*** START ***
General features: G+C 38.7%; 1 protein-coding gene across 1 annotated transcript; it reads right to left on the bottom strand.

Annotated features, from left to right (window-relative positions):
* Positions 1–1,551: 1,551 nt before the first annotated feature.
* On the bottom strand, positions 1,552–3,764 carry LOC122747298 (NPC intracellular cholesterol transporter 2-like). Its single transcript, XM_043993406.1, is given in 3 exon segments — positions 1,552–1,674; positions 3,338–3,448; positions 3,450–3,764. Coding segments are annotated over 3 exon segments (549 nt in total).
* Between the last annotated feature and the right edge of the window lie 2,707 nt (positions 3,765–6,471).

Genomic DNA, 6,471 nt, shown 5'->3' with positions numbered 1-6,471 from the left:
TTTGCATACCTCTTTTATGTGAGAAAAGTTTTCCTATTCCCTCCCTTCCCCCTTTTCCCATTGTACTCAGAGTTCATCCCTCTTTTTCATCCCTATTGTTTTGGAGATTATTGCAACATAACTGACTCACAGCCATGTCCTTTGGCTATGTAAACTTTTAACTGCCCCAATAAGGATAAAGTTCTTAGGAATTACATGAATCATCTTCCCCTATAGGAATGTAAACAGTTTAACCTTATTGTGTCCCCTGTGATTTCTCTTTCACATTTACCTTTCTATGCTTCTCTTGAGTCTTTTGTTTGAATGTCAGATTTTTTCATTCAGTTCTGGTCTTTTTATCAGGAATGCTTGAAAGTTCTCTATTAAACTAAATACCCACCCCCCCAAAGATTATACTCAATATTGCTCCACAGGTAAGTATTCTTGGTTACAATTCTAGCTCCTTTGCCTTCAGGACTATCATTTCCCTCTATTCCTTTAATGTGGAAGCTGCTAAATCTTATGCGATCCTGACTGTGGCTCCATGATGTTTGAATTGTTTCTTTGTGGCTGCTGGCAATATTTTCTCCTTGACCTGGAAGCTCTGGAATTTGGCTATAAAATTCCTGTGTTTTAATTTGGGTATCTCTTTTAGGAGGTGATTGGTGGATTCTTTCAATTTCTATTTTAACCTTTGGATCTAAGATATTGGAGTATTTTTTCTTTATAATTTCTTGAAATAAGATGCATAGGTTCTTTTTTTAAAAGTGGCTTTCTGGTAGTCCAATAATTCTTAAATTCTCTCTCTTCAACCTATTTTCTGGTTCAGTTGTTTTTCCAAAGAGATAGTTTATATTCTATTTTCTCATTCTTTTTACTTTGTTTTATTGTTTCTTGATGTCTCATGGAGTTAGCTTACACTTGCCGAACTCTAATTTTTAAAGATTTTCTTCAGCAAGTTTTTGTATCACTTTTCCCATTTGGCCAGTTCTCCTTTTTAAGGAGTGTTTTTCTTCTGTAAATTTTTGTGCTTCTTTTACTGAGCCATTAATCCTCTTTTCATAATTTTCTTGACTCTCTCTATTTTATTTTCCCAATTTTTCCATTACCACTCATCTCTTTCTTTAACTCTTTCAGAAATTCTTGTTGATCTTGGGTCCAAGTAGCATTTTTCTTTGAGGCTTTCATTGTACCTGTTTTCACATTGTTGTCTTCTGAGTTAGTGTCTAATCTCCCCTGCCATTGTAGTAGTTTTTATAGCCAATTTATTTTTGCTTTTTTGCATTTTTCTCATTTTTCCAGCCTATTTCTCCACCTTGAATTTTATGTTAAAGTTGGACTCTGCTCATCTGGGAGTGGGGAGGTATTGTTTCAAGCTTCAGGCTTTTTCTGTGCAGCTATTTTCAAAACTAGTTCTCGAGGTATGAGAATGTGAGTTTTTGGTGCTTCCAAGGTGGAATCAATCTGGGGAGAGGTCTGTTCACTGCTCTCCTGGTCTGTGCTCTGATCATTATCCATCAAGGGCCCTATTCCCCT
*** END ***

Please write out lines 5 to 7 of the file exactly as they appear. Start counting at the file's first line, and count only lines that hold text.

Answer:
* Between the last annotated feature and the right edge of the window lie 2,707 nt (positions 3,765–6,471).

Genomic DNA, 6,471 nt, shown 5'->3' with positions numbered 1-6,471 from the left:
TTTGCATACCTCTTTTATGTGAGAAAAGTTTTCCTATTCCCTCCCTTCCCCCTTTTCCCATTGTACTCAGAGTTCATCCCTCTTTTTCATCCCTATTGTTTTGGAGATTATTGCAACATAACTGACTCACAGCCATGTCCTTTGGCTATGTAAACTTTTAACTGCCCCAATAAGGATAAAGTTCTTAGGAATTACATGAATCATCTTCCCCTATAGGAATGTAAACAGTTTAACCTTATTGTGTCCCCTGTGATTTCTCTTTCACATTTACCTTTCTATGCTTCTCTTGAGTCTTTTGTTTGAATGTCAGATTTTTTCATTCAGTTCTGGTCTTTTTATCAGGAATGCTTGAAAGTTCTCTATTAAACTAAATACCCACCCCCCCAAAGATTATACTCAATATTGCTCCACAGGTAAGTATTCTTGGTTACAATTCTAGCTCCTTTGCCTTCAGGACTATCATTTCCCTCTATTCCTTTAATGTGGAAGCTGCTAAATCTTATGCGATCCTGACTGTGGCTCCATGATGTTTGAATTGTTTCTTTGTGGCTGCTGGCAATATTTTCTCCTTGACCTGGAAGCTCTGGAATTTGGCTATAAAATTCCTGTGTTTTAATTTGGGTATCTCTTTTAGGAGGTGATTGGTGGATTCTTTCAATTTCTATTTTAACCTTTGGATCTAAGATATTGGAGTATTTTTTCTTTATAATTTCTTGAAATAAGATGCATAGGTTCTTTTTTTAAAAGTGGCTTTCTGGTAGTCCAATAATTCTTAAATTCTCTCTCTTCAACCTATTTTCTGGTTCAGTTGTTTTTCCAAAGAGATAGTTTATATTCTATTTTCTCATTCTTTTTACTTTGTTTTATTGTTTCTTGATGTCTCATGGAGTTAGCTTACACTTGCCGAACTCTAATTTTTAAAGATTTTCTTCAGCAAGTTTTTGTATCACTTTTCCCATTTGGCCAGTTCTCCTTTTTAAGGAGTGTTTTTCTTCTGTAAATTTTTGTGCTTCTTTTACTGAGCCATTAATCCTCTTTTCATAATTTTCTTGACTCTCTCTATTTTATTTTCCCAATTTTTCCATTACCACTCATCTCTTTCTTTAACTCTTTCAGAAATTCTTGTTGATCTTGGGTCCAAGTAGCATTTTTCTTTGAGGCTTTCATTGTACCTGTTTTCACATTGTTGTCTTCTGAGTTAGTGTCTAATCTCCCCTGCCATTGTAGTAGTTTTTATAGCCAATTTATTTTTGCTTTTTTGCATTTTTCTCATTTTTCCAGCCTATTTCTCCACCTTGAATTTTATGTTAAAGTTGGACTCTGCTCATCTGGGAGTGGGGAGGTATTGTTTCAAGCTTCAGGCTTTTTCTGTGCAGCTATTTTCAAAACTAGTTCTCGAGGTATGAGAATGTGAGTTTTTGGTGCTTCCAAGGTGGAATCAATCTGGGGAGAGGTCTGTTCACTGCTCTCCTGGTCTGTGCTCTGATCATTATCCATCAAGGGCCCTATTCCCCT